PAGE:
+612 9045 4394
 
CHECKOUT
Reforming Sex : The German Movement for Birth Control and Abortion Reform, 1920-1950 - Atina Grossmann

Reforming Sex

The German Movement for Birth Control and Abortion Reform, 1920-1950

Paperback

Published: 1st December 1997
RRP $120.95
$82.50
32%
OFF
or 4 easy payments of $20.63 with Learn more
This title is not in stock at the Booktopia Warehouse and needs to be ordered from our supplier.
Click here to read more about delivery expectations.

Other Available Formats (Hide)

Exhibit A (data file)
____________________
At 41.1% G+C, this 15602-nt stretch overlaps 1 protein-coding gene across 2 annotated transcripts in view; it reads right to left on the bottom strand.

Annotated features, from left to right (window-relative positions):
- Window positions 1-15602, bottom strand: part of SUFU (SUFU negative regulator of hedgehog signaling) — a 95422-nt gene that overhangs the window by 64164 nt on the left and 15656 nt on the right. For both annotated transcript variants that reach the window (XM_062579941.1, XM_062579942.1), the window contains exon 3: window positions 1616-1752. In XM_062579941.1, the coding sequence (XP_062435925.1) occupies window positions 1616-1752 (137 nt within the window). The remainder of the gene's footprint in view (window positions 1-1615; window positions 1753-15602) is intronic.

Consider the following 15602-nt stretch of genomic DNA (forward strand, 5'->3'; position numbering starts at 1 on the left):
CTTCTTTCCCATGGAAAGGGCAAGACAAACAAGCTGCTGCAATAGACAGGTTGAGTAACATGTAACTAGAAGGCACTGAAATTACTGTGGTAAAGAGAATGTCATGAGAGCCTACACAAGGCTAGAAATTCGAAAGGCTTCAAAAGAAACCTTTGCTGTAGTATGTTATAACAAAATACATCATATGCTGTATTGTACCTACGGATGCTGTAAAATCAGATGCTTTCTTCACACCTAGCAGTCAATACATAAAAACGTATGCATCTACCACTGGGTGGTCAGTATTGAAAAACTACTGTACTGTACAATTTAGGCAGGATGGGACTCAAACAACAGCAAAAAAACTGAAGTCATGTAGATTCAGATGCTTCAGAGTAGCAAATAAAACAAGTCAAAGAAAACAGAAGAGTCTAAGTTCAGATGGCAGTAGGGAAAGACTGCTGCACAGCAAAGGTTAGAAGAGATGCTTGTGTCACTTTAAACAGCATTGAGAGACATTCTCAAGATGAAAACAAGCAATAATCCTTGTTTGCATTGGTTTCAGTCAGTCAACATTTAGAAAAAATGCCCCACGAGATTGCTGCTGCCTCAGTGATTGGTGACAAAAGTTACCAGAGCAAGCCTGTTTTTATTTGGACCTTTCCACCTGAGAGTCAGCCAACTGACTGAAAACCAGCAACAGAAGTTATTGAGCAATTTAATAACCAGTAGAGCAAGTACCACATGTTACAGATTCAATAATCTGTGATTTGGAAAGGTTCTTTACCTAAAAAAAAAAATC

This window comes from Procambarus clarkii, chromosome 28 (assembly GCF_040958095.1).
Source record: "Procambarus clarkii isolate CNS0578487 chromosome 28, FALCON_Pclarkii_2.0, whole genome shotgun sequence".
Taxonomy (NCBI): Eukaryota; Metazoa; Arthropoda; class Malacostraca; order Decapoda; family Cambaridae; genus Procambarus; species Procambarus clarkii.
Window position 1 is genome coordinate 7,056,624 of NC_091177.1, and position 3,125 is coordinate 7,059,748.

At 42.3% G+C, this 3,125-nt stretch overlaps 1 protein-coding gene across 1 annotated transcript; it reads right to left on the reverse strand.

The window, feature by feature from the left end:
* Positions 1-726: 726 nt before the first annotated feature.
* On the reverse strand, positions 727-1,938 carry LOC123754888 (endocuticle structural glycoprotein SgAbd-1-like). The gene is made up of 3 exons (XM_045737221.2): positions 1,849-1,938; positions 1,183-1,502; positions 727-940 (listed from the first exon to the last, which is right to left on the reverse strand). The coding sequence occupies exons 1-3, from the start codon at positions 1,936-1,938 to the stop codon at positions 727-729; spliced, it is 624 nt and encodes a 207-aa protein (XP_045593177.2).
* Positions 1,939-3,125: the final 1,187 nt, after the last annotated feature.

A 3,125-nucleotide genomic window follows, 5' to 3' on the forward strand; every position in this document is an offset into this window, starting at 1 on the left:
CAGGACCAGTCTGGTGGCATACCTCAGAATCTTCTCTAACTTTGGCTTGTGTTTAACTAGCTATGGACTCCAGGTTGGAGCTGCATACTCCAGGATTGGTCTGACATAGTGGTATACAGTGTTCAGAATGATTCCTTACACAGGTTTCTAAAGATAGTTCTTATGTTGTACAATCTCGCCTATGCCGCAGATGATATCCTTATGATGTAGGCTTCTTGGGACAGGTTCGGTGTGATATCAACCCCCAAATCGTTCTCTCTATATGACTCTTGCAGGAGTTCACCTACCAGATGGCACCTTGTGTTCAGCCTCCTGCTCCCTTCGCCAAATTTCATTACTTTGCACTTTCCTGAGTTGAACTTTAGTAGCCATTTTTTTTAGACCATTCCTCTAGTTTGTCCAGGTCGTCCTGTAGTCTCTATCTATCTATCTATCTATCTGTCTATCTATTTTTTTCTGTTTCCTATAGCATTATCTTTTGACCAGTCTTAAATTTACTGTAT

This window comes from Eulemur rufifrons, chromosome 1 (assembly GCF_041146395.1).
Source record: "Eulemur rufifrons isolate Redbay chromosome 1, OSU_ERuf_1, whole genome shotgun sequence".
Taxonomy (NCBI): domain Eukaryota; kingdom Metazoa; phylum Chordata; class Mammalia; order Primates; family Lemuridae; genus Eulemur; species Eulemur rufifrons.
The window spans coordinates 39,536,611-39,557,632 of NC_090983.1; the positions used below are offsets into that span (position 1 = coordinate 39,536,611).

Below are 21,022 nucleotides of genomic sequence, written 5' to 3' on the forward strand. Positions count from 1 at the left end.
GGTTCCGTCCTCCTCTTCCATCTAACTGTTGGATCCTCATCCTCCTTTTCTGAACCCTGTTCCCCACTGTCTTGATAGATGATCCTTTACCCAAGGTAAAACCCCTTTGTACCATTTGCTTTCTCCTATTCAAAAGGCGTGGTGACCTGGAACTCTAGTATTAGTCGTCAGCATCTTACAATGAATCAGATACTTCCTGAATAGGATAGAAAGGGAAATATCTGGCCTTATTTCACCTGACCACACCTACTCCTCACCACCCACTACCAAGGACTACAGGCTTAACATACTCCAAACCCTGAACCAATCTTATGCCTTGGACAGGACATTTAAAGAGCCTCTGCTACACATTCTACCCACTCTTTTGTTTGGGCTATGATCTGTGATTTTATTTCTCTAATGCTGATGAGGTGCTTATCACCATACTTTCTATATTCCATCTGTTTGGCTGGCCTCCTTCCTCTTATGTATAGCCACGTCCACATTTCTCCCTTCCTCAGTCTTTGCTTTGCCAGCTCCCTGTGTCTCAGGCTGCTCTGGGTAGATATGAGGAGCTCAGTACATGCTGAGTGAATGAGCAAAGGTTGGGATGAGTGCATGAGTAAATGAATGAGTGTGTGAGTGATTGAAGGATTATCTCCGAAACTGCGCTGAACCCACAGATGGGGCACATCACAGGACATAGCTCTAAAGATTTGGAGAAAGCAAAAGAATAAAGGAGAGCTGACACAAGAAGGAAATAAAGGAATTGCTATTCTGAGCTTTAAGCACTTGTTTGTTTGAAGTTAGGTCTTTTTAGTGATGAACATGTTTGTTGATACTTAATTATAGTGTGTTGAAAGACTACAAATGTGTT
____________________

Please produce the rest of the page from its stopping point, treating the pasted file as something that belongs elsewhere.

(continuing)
Reforming Sex reconstructs the complicated history of a movement that has been romanticized as the harbinger of 1960s sexual radicalism and demonized as a precursor to Nazi racial policy, but mostly buried and obscured by Nazi bookburnings and repression. Relying on a broad range of sources--from police reports, films and personal interviews to sex manuals unearthed from library basements and secondhand bookstores--the book analyzes a remarkable mass mobilization during the turbulent and innovative Weimar years of doctors and laypeople for women's right to abortion and public access to birth control and sex education.